Research & Innovation

Depression-Management Tool Takes Top Prize in Stevens’ HealthTech Hackathon

Annual event is growing into a showcase for innovation and a draw for industry

A depression-management tool created by a team that included four Stevens students took first prize at the Stevens Venture Center’s recent HealthTech Hackathon, a multi-day event that brought young innovators together with healthcare, technology and business professionals to develop new approaches to pressing issues in health and medicine.

Team Hippo – consisting of Stevens’ students Penelope Halkiadakis, David Lehman, Michal Lyskawinski, Dhivya Shankar and Rutgers alumnus Sonal Thawani – won $5,000 for their mobile app at the event, which took place October 5-7 on Stevens’ Hoboken, N.J. campus. 

The group said it was inspired by the epidemic of depression and suicide among college students.

Viable Business Ideas

Stevens’ HealthTech Hackathon is attracting increasing interest from professionals in healthcare technology, the organizers said. Twenty-five mentors signed on to work with the participants and volunteer judges came from such healthcare and technology heavyweights as Bristol-Myers Squibb, Bell Labs, Quest Diagnostics and others.

Adrienne Choma, the associate director of the SVC, said that some of the teams made strong impressions on the judges and on the industry mentors who participated in the hackathon. As a result, some of them may soon get opportunities to continue their work.

“There are some really good, commercially viable business ideas that some of the winners are excited about pursuing,” she said. Choma added that the non-profit New Jersey Health Foundation, a sponsor of the hackathon, will give the top teams an opportunity to pitch their ideas and obtain grants of up to $35,000.

“This event is positioning Stevens as a game-changer in the digital healthcare space, and it only keeps growing and expanding,” said Premal Kamdar ’13 Bioengineering, a co-founder with his brother, Vishal, of last year’s inaugural hackathon and a driver behind this year’s sequel. “We hope this is the genesis of a rich community of entrepreneurs and startups solving healthcare’s largest unmet needs.”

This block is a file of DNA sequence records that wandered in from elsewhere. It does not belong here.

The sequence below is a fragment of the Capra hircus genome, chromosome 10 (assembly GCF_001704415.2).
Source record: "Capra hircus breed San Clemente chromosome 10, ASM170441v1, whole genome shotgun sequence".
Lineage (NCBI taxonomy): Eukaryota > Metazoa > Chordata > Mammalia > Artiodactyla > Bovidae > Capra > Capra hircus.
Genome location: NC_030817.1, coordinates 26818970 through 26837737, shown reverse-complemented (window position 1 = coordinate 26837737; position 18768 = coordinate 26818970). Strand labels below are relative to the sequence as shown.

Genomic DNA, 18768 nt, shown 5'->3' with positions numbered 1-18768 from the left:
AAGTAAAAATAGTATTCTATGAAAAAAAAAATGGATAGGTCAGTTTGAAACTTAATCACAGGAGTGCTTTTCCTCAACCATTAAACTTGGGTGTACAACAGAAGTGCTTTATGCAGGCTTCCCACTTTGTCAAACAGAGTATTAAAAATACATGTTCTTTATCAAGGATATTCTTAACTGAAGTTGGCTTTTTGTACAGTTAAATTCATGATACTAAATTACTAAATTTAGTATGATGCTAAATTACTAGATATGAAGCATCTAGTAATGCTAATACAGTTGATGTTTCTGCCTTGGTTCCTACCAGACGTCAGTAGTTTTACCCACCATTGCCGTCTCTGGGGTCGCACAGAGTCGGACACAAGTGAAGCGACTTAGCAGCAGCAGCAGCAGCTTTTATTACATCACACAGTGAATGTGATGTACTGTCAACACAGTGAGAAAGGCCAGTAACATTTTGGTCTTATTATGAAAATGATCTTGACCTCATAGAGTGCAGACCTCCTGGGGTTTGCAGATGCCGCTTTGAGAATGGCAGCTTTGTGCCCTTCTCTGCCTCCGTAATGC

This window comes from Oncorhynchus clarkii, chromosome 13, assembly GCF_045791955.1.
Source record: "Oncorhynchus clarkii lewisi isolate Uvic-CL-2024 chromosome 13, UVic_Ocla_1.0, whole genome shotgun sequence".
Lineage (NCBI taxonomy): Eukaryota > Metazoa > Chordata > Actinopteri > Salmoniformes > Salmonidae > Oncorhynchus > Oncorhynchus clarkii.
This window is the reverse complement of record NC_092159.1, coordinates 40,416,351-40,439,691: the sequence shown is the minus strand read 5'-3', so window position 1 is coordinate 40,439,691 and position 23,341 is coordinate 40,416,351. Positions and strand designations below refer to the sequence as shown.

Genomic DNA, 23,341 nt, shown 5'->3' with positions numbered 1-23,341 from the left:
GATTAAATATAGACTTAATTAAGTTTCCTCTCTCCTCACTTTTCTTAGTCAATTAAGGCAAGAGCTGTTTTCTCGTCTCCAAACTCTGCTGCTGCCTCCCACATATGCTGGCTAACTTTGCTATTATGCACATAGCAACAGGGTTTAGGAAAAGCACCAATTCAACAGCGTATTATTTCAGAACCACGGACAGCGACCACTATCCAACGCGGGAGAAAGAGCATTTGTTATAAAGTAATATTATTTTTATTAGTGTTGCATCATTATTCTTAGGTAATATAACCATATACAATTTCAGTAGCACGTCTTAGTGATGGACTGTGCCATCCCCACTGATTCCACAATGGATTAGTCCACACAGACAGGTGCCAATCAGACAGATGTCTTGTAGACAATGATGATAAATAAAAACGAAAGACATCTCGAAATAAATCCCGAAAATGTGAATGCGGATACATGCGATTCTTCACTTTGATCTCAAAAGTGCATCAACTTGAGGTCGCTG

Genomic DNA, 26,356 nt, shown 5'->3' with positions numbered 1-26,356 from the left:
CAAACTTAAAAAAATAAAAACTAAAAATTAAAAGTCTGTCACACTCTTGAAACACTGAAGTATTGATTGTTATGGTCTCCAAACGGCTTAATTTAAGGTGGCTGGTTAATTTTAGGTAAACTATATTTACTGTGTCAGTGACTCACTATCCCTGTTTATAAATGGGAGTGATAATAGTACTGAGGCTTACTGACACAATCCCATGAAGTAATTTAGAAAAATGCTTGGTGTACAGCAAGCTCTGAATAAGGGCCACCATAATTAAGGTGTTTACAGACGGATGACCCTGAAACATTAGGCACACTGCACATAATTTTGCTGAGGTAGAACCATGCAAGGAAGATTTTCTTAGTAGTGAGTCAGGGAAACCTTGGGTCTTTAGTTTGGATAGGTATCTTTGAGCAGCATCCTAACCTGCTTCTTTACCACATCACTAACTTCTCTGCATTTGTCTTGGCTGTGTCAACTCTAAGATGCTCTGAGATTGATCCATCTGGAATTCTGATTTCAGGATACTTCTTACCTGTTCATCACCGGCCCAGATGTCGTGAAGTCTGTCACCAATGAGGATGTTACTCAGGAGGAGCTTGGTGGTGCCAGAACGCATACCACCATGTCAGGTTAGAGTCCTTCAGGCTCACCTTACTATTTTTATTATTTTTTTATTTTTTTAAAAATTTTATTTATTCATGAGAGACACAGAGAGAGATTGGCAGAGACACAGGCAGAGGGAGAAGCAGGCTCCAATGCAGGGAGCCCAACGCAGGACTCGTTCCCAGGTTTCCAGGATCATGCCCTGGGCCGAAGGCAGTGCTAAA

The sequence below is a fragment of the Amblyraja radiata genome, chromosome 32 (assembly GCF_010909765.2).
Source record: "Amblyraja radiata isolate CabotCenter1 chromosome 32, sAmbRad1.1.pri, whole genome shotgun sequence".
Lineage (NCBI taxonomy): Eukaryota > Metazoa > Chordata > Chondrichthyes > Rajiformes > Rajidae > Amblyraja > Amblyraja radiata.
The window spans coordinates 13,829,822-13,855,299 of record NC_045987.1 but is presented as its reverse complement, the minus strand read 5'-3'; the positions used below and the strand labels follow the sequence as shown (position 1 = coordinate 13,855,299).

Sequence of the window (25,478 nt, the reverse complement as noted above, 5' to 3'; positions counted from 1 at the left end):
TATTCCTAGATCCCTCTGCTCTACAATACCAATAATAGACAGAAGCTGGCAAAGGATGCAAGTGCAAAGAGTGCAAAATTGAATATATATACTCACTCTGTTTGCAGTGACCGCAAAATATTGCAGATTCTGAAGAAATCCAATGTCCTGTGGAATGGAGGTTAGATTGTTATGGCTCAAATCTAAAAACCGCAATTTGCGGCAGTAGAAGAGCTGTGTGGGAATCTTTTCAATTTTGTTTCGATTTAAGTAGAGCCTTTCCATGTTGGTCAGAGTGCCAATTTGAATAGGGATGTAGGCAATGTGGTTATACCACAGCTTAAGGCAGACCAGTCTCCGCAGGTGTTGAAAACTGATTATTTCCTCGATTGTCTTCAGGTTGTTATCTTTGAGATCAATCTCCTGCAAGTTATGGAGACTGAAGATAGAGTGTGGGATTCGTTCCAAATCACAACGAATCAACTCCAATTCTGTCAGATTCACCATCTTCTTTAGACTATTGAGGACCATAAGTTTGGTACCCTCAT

Eight organizations lent their financial support to the hackathon as sponsors: Bristol-Myers Squibb, Quest Diagnostics, the New Jersey Health Foundation, Hackensack Meridian Health, Philips, Lowenstein Sandler, Gibbons P.C. and Noteworth.

Ten Teams, Two Challenges

In all, 43 “hackers” participated. They were selected from an applicant pool consisting of 125 high school, college and graduate students plus healthcare and technology professionals. Participants formed ten teams, which took on one of two challenges: 

  • Enabling patient-centered information exchange: Will blockchain play a role?

  • HealthTech — Your personal medical assistant: Is artificial intelligence the new interface?

Besides a chance to earn prize money, participants received invaluable exposure to experts and professionals who could help them build on their ideas and create viable businesses.

Participants brainstormed ideas and developed prototype apps. They also attended discussions and workshops intended to help them hone their ideas and presentations. The hackathon culminated in a pitch competition, with $10,000 in total prizes awarded to the top three teams after two hours of intense questions from a panel of industry leaders who served as judges.

In addition to Hippo, the other prize-winners included Team Codenza, which earned $3,000 for a program for the early diagnosis of skin cancer; and Team ANX Solutions, which won $2,000 for a wearable device that detects anxiety and alerts wearers’ support network and clinicians.

The event also included a keynote speech by Sandra Powell-Elliott, vice president for life sciences and innovation at Hackensack Meridian Health, and a kickoff address by Justin Williams ’15, the founder and CEO of Noteworth. Robyn Ashmen of the Stevens School of Business served as emcee.

Choma and Premal Kamdar, a healthcare entrepreneur, were part of a team of organizers that included Premal’s brother Vishal, an investment banker; Mark Freeman ’20; and Justin Trugman ’20.